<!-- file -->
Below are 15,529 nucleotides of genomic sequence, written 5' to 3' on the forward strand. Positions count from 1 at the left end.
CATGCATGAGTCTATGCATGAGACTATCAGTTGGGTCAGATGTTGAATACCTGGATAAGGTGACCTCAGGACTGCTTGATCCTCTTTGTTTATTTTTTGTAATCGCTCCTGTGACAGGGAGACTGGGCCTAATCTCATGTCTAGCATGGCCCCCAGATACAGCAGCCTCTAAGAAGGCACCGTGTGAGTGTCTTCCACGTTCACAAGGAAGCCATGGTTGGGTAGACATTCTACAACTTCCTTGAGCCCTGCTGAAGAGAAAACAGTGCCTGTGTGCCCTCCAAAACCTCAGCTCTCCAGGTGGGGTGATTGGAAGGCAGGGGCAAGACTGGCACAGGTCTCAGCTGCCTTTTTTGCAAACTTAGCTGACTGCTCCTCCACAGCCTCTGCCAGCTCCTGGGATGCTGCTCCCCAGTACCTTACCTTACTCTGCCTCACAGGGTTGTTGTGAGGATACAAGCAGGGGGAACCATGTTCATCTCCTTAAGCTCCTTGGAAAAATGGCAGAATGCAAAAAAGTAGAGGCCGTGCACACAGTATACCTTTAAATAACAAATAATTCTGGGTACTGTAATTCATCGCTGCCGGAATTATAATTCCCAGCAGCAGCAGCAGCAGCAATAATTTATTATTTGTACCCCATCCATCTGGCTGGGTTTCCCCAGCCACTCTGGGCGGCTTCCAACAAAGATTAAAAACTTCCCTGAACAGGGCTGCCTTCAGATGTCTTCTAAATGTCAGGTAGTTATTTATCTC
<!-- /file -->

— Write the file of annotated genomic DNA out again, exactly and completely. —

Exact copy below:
Below are 15,529 nucleotides of genomic sequence, written 5' to 3' on the forward strand. Positions count from 1 at the left end.
CATGCATGAGTCTATGCATGAGACTATCAGTTGGGTCAGATGTTGAATACCTGGATAAGGTGACCTCAGGACTGCTTGATCCTCTTTGTTTATTTTTTGTAATCGCTCCTGTGACAGGGAGACTGGGCCTAATCTCATGTCTAGCATGGCCCCCAGATACAGCAGCCTCTAAGAAGGCACCGTGTGAGTGTCTTCCACGTTCACAAGGAAGCCATGGTTGGGTAGACATTCTACAACTTCCTTGAGCCCTGCTGAAGAGAAAACAGTGCCTGTGTGCCCTCCAAAACCTCAGCTCTCCAGGTGGGGTGATTGGAAGGCAGGGGCAAGACTGGCACAGGTCTCAGCTGCCTTTTTTGCAAACTTAGCTGACTGCTCCTCCACAGCCTCTGCCAGCTCCTGGGATGCTGCTCCCCAGTACCTTACCTTACTCTGCCTCACAGGGTTGTTGTGAGGATACAAGCAGGGGGAACCATGTTCATCTCCTTAAGCTCCTTGGAAAAATGGCAGAATGCAAAAAAGTAGAGGCCGTGCACACAGTATACCTTTAAATAACAAATAATTCTGGGTACTGTAATTCATCGCTGCCGGAATTATAATTCCCAGCAGCAGCAGCAGCAGCAATAATTTATTATTTGTACCCCATCCATCTGGCTGGGTTTCCCCAGCCACTCTGGGCGGCTTCCAACAAAGATTAAAAACTTCCCTGAACAGGGCTGCCTTCAGATGTCTTCTAAATGTCAGGTAGTTATTTATCTC